Bursting onto screens like a low-rent Mad Max for the cartoon generation, François Simard and Anouk and Yoann-Karl Whissell’s gloriously gory homage to the Road Warrior is a roaringly fun celebration of 80s nostalgia.
Deep in the misty wastelands of an alternative, dystopian 1997, a young orphan boy (Munro Chambers) scavengers for any scrap he can sell for clean water. But when his newest and only friend Apple (Laurence Leboeuf) is snatched by a warring party working for the land’s power-hungry overlord Zeus (Michael Ironside), he is set on a path of redemption. Suiting up in his newly-found battle armour as the Turbo Kid, he joins forces with a similarly-wronged drifter to exact bloody revenge and save his one hope for a bearable existence.
Based on that introduction alone, it’s clear that Turbo Kid is every bit as fantastical as the films and shows its creators so obviously adore. It’s the product of a generation brought up on Thundercats and hair-metal. The kids who enacted bloody battles in front of late-night TV with their broken He-Man dolls. Cheap, ridiculous and fiendishly funny; it’s a film that confirms its own bonafide cult-status from the very instant the first synth-soaked note of its soundtrack is played.
More importantly however, Turbo Kid is a film with a very specific audience in mind. The violence is dished out in regular waves of cartoonish gore played entirely for laughs; there’s no room for questions of morality or righteousness here. This is a film that aims to do just one thing – entertain. And boy does it do so.
Its characters are lovingly designed with a flair for both the brutal and the imaginative, leaning on a nothing-budget to create an entire world of low-rent spectacle, and one that is entirely unique. The wasteland is a quarry, high-speed chases take place on push-bikes and Gladiator-style face-offs go down in a relatively small abandoned swimming pool. There’s almost no-end to the creativity on display here, all of it chiming together with the film’s delightfully sarcastic tone perfectly.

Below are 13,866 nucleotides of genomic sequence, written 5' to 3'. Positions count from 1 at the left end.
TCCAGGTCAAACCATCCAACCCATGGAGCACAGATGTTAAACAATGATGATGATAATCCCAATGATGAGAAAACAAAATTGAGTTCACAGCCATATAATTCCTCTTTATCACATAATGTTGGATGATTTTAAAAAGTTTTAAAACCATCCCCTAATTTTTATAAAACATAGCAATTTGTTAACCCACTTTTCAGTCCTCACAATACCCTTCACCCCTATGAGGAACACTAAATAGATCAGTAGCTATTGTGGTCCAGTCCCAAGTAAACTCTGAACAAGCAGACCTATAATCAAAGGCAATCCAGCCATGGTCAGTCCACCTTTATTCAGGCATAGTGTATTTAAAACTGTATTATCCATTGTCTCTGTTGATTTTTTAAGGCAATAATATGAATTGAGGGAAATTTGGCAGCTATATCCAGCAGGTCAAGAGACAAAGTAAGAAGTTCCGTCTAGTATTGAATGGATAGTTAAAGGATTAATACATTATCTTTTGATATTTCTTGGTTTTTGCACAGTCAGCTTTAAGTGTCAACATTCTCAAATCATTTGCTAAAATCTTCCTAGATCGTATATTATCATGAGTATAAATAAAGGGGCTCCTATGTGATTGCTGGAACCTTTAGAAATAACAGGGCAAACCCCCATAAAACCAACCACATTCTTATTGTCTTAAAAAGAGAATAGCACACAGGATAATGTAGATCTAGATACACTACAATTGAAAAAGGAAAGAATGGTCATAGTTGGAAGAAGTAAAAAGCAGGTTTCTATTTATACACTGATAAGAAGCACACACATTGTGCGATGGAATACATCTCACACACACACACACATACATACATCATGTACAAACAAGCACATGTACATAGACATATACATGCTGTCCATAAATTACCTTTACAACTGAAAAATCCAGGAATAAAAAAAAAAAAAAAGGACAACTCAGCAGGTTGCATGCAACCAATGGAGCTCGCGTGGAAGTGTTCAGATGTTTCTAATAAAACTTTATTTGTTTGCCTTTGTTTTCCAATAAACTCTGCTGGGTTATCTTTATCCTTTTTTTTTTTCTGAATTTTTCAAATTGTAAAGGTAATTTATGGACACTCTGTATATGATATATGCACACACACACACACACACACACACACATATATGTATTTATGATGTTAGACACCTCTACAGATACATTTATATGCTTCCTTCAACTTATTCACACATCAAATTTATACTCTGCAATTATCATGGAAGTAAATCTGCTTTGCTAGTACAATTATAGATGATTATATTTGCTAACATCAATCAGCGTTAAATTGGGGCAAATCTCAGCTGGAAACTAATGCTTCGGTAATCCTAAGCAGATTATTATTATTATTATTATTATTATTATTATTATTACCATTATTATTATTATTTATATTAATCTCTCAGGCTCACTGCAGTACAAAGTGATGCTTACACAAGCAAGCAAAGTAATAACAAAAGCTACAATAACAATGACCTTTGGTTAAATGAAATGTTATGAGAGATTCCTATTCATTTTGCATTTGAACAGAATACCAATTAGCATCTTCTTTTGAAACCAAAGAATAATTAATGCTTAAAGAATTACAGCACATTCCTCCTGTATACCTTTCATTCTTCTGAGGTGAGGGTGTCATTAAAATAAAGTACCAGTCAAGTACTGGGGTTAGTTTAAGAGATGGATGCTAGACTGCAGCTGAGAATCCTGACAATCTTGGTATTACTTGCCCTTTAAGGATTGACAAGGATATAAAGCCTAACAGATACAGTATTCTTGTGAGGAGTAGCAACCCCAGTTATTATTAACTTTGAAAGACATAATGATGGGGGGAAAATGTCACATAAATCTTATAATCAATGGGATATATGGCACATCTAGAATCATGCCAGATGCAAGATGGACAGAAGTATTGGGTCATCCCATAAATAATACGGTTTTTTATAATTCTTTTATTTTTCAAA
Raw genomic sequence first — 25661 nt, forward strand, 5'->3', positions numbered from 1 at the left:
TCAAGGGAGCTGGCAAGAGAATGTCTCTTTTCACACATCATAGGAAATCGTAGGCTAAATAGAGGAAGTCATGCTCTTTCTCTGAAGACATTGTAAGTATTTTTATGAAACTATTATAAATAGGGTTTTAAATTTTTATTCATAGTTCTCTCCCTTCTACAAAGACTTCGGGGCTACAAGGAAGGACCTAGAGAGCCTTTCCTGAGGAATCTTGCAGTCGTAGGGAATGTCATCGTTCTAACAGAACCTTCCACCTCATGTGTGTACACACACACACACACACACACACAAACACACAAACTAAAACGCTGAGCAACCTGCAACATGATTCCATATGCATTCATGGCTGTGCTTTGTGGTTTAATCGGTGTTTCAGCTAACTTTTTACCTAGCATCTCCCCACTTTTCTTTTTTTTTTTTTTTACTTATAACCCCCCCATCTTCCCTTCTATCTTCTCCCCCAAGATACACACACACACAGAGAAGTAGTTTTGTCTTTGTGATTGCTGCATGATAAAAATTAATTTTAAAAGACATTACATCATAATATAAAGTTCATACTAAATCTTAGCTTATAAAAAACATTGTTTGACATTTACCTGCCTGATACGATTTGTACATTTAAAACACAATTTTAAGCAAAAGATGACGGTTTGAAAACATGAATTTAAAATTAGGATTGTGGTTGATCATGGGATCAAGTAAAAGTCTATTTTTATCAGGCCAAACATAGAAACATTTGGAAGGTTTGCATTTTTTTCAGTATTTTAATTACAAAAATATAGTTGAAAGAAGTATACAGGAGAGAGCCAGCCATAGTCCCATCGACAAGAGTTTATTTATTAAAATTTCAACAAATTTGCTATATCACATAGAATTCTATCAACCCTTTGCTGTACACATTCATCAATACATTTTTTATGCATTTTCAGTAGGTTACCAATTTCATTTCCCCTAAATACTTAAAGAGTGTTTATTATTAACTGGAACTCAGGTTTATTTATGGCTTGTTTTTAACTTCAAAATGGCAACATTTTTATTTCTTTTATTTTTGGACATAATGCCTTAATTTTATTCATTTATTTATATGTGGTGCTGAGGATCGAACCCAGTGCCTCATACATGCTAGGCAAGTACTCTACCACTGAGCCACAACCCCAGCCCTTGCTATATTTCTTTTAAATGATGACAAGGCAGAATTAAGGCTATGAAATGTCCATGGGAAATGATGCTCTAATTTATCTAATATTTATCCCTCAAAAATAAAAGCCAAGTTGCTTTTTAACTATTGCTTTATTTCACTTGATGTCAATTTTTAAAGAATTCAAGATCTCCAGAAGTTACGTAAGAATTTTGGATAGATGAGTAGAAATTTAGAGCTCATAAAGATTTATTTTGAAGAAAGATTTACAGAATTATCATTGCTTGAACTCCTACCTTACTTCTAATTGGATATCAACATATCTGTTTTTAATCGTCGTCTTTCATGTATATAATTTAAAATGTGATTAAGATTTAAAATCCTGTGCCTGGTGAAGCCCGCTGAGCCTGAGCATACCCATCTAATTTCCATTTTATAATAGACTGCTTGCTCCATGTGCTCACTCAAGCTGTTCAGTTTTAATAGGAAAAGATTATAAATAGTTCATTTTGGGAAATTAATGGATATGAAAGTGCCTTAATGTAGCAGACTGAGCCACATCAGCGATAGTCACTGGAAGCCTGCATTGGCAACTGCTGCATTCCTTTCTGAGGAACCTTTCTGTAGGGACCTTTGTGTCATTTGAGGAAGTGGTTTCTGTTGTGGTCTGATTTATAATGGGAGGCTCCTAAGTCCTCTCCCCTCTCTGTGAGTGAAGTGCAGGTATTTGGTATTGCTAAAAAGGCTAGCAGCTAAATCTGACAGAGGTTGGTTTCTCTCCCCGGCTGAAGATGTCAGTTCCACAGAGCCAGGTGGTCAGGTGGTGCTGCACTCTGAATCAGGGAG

Occasionally, the film’s creators will take an uncharacteristically sensitive side-bar to try and deepen the plot, which often feels a little unnecessary and slows things down quite considerably, but for the most part, Turbo Kid is all go. It’s very easily at its best when it simply drops any sense of longing for something broader and just simply celebrates its original concept.
Although unlikely to win over a particularly large audience, those that do find themselves entranced by Turbo Kid’s gleeful nostalgia trip are sure to be impressed.
Turbo Kid (2015), directed by François Simard, Anouk Whissell and Yoann-Karl Whissell, is released on DVD and Blu-ray in the UK by Lionsgate Home Entertainment on 5th October. Certificate 18.